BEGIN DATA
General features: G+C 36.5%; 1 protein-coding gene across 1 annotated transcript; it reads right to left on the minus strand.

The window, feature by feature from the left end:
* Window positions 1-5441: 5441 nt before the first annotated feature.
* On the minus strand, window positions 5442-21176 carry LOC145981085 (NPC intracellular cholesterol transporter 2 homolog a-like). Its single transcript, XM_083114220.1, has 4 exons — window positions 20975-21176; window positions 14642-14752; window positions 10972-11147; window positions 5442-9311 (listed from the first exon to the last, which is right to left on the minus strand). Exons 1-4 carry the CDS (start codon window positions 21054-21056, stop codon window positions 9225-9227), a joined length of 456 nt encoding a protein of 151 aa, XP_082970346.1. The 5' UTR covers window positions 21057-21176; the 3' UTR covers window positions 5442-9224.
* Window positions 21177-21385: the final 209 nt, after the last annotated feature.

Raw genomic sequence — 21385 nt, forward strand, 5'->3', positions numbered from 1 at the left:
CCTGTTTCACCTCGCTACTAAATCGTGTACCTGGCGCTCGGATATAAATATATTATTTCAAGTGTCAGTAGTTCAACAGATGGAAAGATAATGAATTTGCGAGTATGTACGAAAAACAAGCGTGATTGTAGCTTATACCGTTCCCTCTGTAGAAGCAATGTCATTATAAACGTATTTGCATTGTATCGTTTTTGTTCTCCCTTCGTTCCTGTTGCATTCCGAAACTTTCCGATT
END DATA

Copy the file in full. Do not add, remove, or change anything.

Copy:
General features: G+C 36.5%; 1 protein-coding gene across 1 annotated transcript; it reads right to left on the minus strand.

The window, feature by feature from the left end:
* Window positions 1-5441: 5441 nt before the first annotated feature.
* On the minus strand, window positions 5442-21176 carry LOC145981085 (NPC intracellular cholesterol transporter 2 homolog a-like). Its single transcript, XM_083114220.1, has 4 exons — window positions 20975-21176; window positions 14642-14752; window positions 10972-11147; window positions 5442-9311 (listed from the first exon to the last, which is right to left on the minus strand). Exons 1-4 carry the CDS (start codon window positions 21054-21056, stop codon window positions 9225-9227), a joined length of 456 nt encoding a protein of 151 aa, XP_082970346.1. The 5' UTR covers window positions 21057-21176; the 3' UTR covers window positions 5442-9224.
* Window positions 21177-21385: the final 209 nt, after the last annotated feature.

Raw genomic sequence — 21385 nt, forward strand, 5'->3', positions numbered from 1 at the left:
CCTGTTTCACCTCGCTACTAAATCGTGTACCTGGCGCTCGGATATAAATATATTATTTCAAGTGTCAGTAGTTCAACAGATGGAAAGATAATGAATTTGCGAGTATGTACGAAAAACAAGCGTGATTGTAGCTTATACCGTTCCCTCTGTAGAAGCAATGTCATTATAAACGTATTTGCATTGTATCGTTTTTGTTCTCCCTTCGTTCCTGTTGCATTCCGAAACTTTCCGATT